Prewar Life to the Navy

Segment stub for 70073

Postwar Navy

Why He Joined the Navy

First Cruise to Midway

Operation Crippled Chick

Postwar Navy Changes

Closing Thoughts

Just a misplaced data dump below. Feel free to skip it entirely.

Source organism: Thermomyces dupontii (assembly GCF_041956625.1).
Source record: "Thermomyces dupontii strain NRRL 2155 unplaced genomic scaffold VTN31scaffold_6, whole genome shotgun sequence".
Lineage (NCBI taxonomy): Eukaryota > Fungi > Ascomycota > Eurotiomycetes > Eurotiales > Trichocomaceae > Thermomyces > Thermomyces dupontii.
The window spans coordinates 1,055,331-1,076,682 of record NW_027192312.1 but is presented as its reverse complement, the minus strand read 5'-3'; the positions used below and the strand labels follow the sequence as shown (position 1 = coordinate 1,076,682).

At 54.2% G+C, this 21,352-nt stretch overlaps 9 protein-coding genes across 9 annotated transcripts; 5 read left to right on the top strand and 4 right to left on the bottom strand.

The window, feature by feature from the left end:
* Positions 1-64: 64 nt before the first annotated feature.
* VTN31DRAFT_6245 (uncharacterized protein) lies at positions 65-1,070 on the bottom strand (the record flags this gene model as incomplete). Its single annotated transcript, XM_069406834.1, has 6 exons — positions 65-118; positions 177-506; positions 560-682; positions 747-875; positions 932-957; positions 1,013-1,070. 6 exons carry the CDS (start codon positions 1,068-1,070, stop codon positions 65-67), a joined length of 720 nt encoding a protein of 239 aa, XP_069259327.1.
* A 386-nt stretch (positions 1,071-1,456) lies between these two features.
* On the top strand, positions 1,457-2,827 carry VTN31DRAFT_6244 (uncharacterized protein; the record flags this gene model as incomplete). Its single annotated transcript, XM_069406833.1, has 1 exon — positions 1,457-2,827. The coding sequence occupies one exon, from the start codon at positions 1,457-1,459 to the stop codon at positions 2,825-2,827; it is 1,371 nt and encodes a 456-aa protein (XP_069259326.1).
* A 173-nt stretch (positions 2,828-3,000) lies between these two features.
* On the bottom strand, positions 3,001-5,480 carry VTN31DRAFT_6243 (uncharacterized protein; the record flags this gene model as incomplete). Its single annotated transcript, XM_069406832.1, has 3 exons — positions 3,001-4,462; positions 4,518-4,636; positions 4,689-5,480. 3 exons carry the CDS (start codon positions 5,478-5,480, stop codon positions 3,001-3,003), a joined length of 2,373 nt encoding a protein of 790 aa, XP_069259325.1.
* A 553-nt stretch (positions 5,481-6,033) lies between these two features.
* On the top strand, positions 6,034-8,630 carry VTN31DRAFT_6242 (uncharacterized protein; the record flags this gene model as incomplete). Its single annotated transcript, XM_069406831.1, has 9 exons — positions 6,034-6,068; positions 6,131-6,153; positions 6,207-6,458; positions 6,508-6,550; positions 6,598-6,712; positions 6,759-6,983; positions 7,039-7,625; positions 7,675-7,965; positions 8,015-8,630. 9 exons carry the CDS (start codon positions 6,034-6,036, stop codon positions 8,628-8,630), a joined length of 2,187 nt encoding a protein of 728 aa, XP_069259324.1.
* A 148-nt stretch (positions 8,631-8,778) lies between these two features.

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William Helm Sturman was born in April 1924 in Elida, New Mexico. He had two brothers and two sisters. During the Depression [Annotator's Note: Great Depression; a global economic depression that lasted through the 1930s] everybody lost their jobs. Franklin D. Roosevelt [Annotator's Note: Franklin Delano Roosevelt, 32nd President of the United States] was brought in to solve it. They did not know they were poor even though they had very little. His father was a rancher. Sturman's mother was the oldest of nine daughters whose father was a county judge in Texas, William Helm Bell. Sturman had a good life and graduated from high school in 1941. The draft act had just been passed [Annotator's Note: Selective Training and Service Act of 1940, 16 September 1940]. All 19 year olds had to register. Sturman was only 17. His buddies decided to join the New Mexico National Guard and Sturman went to New Mexico State [Annotator's Note: New Mexico State University in Las Cruces, New Mexico]. The Guard [Annotator's Note: National Guard] unit was federalized as the 200th Coast Artillery [Annotator's Note: 200th Coast Artillery (AA)] and went to Bataan [Annotator's Note: Bataan, Luzon, Philippines] and Corregidor [Annotator's Note: Corregidor Island, Philippines]. Every single one of them was captured or killed. He had several relatives that wound up in Japanese prison camps. Sturman was in ROTC [Annotator's Note: Reserve Officer Training Corps] in school and failed the physical due to high blood pressure. When the war started on 7 December [Annotator's Note: the Japanese attack on Pearl Harbor, Hawaii on 7 December 1941], the ROTC went in full uniform. He went back to his second year and enlisted in the Navy who accepted him. He went to boot camp in San Diego [Annotator's Note: San Diego, California]. Sturman got top scores and could pick his school. He wanted to be a gunner or to drive the ship. They told him they wanted him to go into aerology [Annotator's Note: the study of the atmosphere], a weatherman. He went to Lakehurst, New Jersey and trained to be a weather forecaster. He graduated shortly after the battle of Midway [Annotator's Note: Battle of Midway, 4 to 7 June 1942]. The Navy was making aircraft carriers by putting decks on other types of ships. Sturman was assigned to the USS Copahee (CVE-12).